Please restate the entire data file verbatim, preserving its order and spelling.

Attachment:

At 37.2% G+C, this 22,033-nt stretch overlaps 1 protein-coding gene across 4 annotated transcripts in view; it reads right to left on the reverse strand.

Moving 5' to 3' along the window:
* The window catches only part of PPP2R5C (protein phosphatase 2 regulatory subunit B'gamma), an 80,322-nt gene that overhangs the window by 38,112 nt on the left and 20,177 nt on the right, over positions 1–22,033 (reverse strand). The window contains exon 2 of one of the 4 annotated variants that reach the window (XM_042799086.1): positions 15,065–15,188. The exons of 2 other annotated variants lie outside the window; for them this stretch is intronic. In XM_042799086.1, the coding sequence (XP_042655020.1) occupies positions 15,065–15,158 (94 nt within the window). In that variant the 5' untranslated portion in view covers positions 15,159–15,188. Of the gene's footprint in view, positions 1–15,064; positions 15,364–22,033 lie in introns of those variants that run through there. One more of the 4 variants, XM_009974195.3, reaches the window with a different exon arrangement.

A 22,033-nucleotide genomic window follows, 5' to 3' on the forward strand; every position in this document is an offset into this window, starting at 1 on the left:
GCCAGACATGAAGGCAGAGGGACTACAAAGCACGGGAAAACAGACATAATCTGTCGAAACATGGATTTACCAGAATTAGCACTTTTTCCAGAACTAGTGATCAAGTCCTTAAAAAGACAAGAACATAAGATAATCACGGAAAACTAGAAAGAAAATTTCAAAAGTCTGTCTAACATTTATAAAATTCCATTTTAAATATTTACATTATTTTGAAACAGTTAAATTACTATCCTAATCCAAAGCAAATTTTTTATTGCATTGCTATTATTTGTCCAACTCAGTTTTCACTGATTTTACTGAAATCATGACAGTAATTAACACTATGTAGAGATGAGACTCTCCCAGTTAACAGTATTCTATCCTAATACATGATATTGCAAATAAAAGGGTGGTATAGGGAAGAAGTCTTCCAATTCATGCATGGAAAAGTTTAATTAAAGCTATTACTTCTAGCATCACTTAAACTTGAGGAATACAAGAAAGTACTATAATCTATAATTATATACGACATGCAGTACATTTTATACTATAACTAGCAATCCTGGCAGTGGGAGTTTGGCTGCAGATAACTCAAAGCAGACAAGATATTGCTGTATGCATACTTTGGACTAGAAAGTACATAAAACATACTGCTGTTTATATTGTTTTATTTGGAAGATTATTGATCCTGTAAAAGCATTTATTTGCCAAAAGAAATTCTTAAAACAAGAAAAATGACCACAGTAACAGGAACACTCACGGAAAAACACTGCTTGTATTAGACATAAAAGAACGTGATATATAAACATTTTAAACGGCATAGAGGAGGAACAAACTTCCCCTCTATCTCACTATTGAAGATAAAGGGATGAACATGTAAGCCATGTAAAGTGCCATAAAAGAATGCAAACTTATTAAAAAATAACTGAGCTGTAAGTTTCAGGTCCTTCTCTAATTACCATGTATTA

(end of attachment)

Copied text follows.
At 37.2% G+C, this 22,033-nt stretch overlaps 1 protein-coding gene across 4 annotated transcripts in view; it reads right to left on the reverse strand.

Moving 5' to 3' along the window:
* The window catches only part of PPP2R5C (protein phosphatase 2 regulatory subunit B'gamma), an 80,322-nt gene that overhangs the window by 38,112 nt on the left and 20,177 nt on the right, over positions 1–22,033 (reverse strand). The window contains exon 2 of one of the 4 annotated variants that reach the window (XM_042799086.1): positions 15,065–15,188. The exons of 2 other annotated variants lie outside the window; for them this stretch is intronic. In XM_042799086.1, the coding sequence (XP_042655020.1) occupies positions 15,065–15,158 (94 nt within the window). In that variant the 5' untranslated portion in view covers positions 15,159–15,188. Of the gene's footprint in view, positions 1–15,064; positions 15,364–22,033 lie in introns of those variants that run through there. One more of the 4 variants, XM_009974195.3, reaches the window with a different exon arrangement.

A 22,033-nucleotide genomic window follows, 5' to 3' on the forward strand; every position in this document is an offset into this window, starting at 1 on the left:
GCCAGACATGAAGGCAGAGGGACTACAAAGCACGGGAAAACAGACATAATCTGTCGAAACATGGATTTACCAGAATTAGCACTTTTTCCAGAACTAGTGATCAAGTCCTTAAAAAGACAAGAACATAAGATAATCACGGAAAACTAGAAAGAAAATTTCAAAAGTCTGTCTAACATTTATAAAATTCCATTTTAAATATTTACATTATTTTGAAACAGTTAAATTACTATCCTAATCCAAAGCAAATTTTTTATTGCATTGCTATTATTTGTCCAACTCAGTTTTCACTGATTTTACTGAAATCATGACAGTAATTAACACTATGTAGAGATGAGACTCTCCCAGTTAACAGTATTCTATCCTAATACATGATATTGCAAATAAAAGGGTGGTATAGGGAAGAAGTCTTCCAATTCATGCATGGAAAAGTTTAATTAAAGCTATTACTTCTAGCATCACTTAAACTTGAGGAATACAAGAAAGTACTATAATCTATAATTATATACGACATGCAGTACATTTTATACTATAACTAGCAATCCTGGCAGTGGGAGTTTGGCTGCAGATAACTCAAAGCAGACAAGATATTGCTGTATGCATACTTTGGACTAGAAAGTACATAAAACATACTGCTGTTTATATTGTTTTATTTGGAAGATTATTGATCCTGTAAAAGCATTTATTTGCCAAAAGAAATTCTTAAAACAAGAAAAATGACCACAGTAACAGGAACACTCACGGAAAAACACTGCTTGTATTAGACATAAAAGAACGTGATATATAAACATTTTAAACGGCATAGAGGAGGAACAAACTTCCCCTCTATCTCACTATTGAAGATAAAGGGATGAACATGTAAGCCATGTAAAGTGCCATAAAAGAATGCAAACTTATTAAAAAATAACTGAGCTGTAAGTTTCAGGTCCTTCTCTAATTACCATGTATTA